It's not cheap, though, especially if you throw in the Tactical Audio Controller (TAC). So is the additional device worth it?

Turtle Beach's Elite Pro Tournament headset boasts premium materials, a focus on comfort, incredible virtual surround audio, and a high-quality microphone. Many of my YouTube videos (such as this Xbox build video) were recorded using the headset mic, rather than a professional desk mic, and the results have always impressed me.

And at $149 (cut down from $299), you might be asking yourself whether it's worth the price of entry. I've been using the TAC for a couple of years at this point on a near-daily basis, and here are my experiences.

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What you'll love

The TAC can be used with either PlayStation, Xbox, or PC, supported by various types of interfaces, including USB and digital optical SPDIF. I've primarily been using it with my Xbox One, and the sheer amount of controls you get is amazing. The TAC comes with various sliders and audio options optimized for use with the Elite Pro Tournament headset, although you can use it with other headsets too, utilizing the 3.5mm standard jack.

With the TAC, you can control the volume of game sound independently of other audio feeds, such as mic monitoring feedback and general chat audio. I'm a huge fan of mic monitoring, especially with headsets that are as immersive as the Elite Pro Tournament set, and the ability to control that with the TAC using simple sliders is both convenient and powerful.

The TAC also comes with several presets and programmable buttons that enhance various other audio features. Standards like bass boost add a punch, but it's things like Turtle Beach's SuperHuman Hearing capabilities that elevate the experience, accentuating footsteps and other player audio cues to give you an edge in competitive games. For PUBG and Battlefield 1, it almost feels like cheating.

The TAC also just looks great, with premium materials, a metallic finish on the volume dial, and bright lights that illuminate its features even in the darkest gamer dungeons (such as my own). You can also set the TAC to disable lights when not in use, making it ideal for bedrooms and other spaces you might not want bright lights enabled all the time.

What you'll find annoying

The TAC audio controller is designed more for professional events rather than home use, complete with Ethernet ports for low-latency LAN setups, but if you're considering using it at home (and you should, because it's rather great), before you buy you should know a few things.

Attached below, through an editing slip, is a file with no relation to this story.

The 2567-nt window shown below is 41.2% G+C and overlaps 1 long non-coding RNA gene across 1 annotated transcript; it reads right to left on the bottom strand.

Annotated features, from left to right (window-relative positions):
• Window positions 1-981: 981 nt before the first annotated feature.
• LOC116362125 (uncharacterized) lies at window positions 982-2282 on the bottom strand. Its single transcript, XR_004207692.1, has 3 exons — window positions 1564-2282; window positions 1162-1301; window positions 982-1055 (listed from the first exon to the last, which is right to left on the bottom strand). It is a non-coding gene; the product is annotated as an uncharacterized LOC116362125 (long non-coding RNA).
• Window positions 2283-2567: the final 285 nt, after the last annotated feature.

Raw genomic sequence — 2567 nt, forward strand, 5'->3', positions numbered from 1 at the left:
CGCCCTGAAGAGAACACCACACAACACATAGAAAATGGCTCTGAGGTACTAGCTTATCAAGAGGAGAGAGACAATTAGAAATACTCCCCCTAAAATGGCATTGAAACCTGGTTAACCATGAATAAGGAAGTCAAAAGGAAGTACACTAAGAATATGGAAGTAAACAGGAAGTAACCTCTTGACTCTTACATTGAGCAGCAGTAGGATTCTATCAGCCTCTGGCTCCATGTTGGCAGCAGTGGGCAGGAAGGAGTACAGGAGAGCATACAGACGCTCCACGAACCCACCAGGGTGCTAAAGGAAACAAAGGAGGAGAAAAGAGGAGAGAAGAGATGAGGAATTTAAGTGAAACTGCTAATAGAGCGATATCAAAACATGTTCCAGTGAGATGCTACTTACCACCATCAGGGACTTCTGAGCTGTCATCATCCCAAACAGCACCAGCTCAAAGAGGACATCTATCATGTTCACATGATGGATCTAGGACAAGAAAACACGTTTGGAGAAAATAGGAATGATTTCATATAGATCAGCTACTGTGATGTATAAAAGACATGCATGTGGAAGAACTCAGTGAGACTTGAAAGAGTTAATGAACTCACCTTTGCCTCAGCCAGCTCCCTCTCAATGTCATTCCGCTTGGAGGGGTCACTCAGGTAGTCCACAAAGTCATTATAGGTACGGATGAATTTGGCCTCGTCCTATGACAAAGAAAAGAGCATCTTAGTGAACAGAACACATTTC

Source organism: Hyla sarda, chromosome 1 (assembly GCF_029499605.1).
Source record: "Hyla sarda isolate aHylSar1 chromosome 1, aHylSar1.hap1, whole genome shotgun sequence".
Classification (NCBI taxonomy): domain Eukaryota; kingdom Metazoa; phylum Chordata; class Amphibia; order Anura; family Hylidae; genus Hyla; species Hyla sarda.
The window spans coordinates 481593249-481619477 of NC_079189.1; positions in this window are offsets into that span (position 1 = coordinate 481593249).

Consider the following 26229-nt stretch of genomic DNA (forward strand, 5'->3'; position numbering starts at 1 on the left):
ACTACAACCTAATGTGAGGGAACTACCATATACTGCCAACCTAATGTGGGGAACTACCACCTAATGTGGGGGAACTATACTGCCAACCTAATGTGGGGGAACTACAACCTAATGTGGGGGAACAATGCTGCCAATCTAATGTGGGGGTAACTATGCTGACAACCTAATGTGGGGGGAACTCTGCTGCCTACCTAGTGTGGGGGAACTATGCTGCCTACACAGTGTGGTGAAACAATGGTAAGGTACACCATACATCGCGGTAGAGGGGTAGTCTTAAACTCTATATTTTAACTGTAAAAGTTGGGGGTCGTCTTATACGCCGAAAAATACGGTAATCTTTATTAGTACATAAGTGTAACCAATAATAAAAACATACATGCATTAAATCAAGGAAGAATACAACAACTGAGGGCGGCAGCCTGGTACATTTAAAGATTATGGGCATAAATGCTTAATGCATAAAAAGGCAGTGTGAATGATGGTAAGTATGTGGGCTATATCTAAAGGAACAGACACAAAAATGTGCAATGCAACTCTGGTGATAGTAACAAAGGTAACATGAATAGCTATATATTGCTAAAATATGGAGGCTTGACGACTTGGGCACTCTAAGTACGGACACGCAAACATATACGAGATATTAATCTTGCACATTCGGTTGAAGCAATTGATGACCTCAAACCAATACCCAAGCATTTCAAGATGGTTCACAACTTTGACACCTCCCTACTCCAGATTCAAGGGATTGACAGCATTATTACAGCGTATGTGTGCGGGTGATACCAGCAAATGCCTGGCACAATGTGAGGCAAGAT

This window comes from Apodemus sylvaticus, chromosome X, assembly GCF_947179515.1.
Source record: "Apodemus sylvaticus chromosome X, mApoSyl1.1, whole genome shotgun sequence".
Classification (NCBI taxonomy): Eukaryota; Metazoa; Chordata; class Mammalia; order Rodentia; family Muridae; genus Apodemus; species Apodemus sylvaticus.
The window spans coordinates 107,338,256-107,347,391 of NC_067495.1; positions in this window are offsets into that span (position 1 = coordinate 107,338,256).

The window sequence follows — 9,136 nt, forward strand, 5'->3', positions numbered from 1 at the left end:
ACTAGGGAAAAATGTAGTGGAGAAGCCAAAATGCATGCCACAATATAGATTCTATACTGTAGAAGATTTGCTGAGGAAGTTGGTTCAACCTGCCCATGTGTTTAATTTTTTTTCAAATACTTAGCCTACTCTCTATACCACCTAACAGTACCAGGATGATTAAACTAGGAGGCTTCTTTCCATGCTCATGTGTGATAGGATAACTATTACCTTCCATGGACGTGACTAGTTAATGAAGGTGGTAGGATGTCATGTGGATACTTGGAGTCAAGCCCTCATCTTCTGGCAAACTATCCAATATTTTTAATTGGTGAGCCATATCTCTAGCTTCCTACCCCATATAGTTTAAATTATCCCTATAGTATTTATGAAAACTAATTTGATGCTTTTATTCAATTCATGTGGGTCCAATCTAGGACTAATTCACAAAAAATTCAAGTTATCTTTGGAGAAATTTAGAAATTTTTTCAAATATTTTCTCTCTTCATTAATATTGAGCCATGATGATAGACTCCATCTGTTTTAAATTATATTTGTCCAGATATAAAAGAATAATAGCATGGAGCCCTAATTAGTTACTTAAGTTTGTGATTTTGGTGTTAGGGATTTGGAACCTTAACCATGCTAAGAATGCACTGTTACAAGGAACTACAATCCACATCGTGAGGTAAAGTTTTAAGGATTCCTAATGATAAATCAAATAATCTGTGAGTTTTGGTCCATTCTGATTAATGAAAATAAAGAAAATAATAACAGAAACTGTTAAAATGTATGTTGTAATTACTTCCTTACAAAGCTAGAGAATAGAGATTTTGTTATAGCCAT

Perhaps the biggest issue I have with the TAC is the sheer amount of cables involved. You'll need to connect the TAC to an Xbox using USB and SPDIF optical audio, and then connect your headset using not one but two audio jacks, one for the TAC, and one for the mic. The mic cable is the most annoying thing, since you need to have it plugged into your Xbox controller, and if you want to have your controller connected via USB, it creates electrical distortion and echoing on the other end of the line. It's an annoying limitation.

The TAC controller is also quite difficult to set up, and the instructions are likely out of date versus the latest Xbox One updates. Unlike other Xbox-focused headsets, it doesn't just "work" out of the box, it requires a lot of set up and boxes to tick. Figuring out audio levels that you're comfortable with can take a long time, too.

So, is it worth it?

If you're willing to go through the rigmarole of setting up this audio controller, it'll fit nicely into a dedicated setup. Being able to control every aspect of your audio experience on the fly is both powerful and convenient, and it also looks and feels really nice, with premium construction and great materials.

It is annoying to get into a sweet spot, though, and all the cables can be supremely annoying when used in a home environment. This was designed more for tournament and event play, rather than sitting on your desk at home.

If the micromanagement doesn't bother you, the Turtle Beach TAC will elevate your game, and it provides an unprecedented level of control over your Xbox audio.

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